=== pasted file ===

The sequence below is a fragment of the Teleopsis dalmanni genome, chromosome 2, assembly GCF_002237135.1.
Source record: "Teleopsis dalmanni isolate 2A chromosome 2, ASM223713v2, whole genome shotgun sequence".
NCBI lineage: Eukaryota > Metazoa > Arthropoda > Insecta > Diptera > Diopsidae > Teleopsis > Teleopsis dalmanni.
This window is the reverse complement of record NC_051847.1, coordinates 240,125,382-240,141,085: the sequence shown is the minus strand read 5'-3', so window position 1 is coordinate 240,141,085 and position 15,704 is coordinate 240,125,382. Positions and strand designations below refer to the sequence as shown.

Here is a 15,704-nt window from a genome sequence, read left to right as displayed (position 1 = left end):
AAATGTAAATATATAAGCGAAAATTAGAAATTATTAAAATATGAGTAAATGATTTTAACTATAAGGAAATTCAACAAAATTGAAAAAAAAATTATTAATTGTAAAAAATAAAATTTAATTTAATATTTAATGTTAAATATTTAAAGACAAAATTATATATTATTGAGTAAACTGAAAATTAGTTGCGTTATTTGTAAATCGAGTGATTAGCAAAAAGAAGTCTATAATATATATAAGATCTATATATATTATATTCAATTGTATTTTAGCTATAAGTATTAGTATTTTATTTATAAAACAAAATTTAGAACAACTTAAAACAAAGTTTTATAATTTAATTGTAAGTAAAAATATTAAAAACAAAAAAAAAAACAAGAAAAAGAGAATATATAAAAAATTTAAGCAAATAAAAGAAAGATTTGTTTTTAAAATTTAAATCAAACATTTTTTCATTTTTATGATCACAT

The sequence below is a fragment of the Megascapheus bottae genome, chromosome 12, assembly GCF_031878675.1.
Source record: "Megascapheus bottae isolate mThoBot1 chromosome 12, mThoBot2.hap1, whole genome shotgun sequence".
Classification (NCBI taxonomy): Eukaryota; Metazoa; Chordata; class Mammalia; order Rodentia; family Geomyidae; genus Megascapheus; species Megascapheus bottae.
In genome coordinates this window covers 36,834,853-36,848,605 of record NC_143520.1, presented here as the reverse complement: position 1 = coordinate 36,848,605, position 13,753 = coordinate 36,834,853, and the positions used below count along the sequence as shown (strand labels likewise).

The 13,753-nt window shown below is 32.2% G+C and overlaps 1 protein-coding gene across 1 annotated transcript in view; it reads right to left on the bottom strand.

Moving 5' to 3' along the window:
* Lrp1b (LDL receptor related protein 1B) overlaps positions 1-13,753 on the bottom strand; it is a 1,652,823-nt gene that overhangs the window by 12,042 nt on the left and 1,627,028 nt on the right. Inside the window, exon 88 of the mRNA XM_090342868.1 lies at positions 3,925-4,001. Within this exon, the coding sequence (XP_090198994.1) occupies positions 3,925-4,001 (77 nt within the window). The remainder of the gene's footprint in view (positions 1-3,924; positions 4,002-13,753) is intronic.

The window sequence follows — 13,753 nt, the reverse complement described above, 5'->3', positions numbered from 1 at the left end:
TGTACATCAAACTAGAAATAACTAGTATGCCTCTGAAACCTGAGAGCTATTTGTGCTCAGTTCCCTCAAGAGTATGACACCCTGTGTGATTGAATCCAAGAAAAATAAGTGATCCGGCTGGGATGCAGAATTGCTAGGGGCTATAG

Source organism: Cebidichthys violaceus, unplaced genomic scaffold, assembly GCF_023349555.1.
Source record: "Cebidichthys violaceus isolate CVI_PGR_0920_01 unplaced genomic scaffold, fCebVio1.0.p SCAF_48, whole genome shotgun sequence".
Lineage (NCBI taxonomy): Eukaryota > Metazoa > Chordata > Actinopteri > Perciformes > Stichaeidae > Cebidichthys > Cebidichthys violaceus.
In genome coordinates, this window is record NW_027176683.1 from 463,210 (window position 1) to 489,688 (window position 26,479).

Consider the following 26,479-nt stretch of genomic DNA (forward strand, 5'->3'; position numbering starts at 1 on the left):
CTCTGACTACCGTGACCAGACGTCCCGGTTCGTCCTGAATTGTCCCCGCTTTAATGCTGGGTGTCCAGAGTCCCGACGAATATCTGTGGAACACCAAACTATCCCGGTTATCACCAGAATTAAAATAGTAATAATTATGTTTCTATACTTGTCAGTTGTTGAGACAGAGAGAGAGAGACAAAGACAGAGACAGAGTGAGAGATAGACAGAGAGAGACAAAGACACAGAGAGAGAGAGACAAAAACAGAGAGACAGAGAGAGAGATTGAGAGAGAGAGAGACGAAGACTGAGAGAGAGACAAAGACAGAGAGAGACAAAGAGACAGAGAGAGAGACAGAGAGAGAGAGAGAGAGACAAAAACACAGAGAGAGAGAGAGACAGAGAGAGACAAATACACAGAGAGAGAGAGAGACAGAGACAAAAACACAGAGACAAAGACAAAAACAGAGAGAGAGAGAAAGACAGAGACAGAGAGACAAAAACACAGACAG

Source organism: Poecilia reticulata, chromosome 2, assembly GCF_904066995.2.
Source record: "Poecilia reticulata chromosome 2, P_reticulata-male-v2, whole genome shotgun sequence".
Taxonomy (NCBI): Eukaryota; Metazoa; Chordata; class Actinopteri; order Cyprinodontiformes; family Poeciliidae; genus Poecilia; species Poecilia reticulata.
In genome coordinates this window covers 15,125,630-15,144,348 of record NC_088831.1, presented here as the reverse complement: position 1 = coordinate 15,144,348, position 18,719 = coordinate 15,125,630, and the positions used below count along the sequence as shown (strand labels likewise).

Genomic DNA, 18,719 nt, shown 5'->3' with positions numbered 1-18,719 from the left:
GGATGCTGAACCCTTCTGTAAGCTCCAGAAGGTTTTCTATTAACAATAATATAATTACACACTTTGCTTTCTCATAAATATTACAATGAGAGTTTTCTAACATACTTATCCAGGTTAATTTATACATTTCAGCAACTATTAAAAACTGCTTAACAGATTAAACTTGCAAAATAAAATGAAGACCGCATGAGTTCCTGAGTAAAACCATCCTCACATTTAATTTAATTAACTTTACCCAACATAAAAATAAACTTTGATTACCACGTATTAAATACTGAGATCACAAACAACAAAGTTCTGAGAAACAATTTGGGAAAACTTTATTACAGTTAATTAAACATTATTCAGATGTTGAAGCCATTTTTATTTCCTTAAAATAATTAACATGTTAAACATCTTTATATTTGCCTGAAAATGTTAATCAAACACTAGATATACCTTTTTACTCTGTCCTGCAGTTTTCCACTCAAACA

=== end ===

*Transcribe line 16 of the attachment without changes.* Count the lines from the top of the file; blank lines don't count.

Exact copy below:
Source organism: Cebidichthys violaceus, unplaced genomic scaffold, assembly GCF_023349555.1.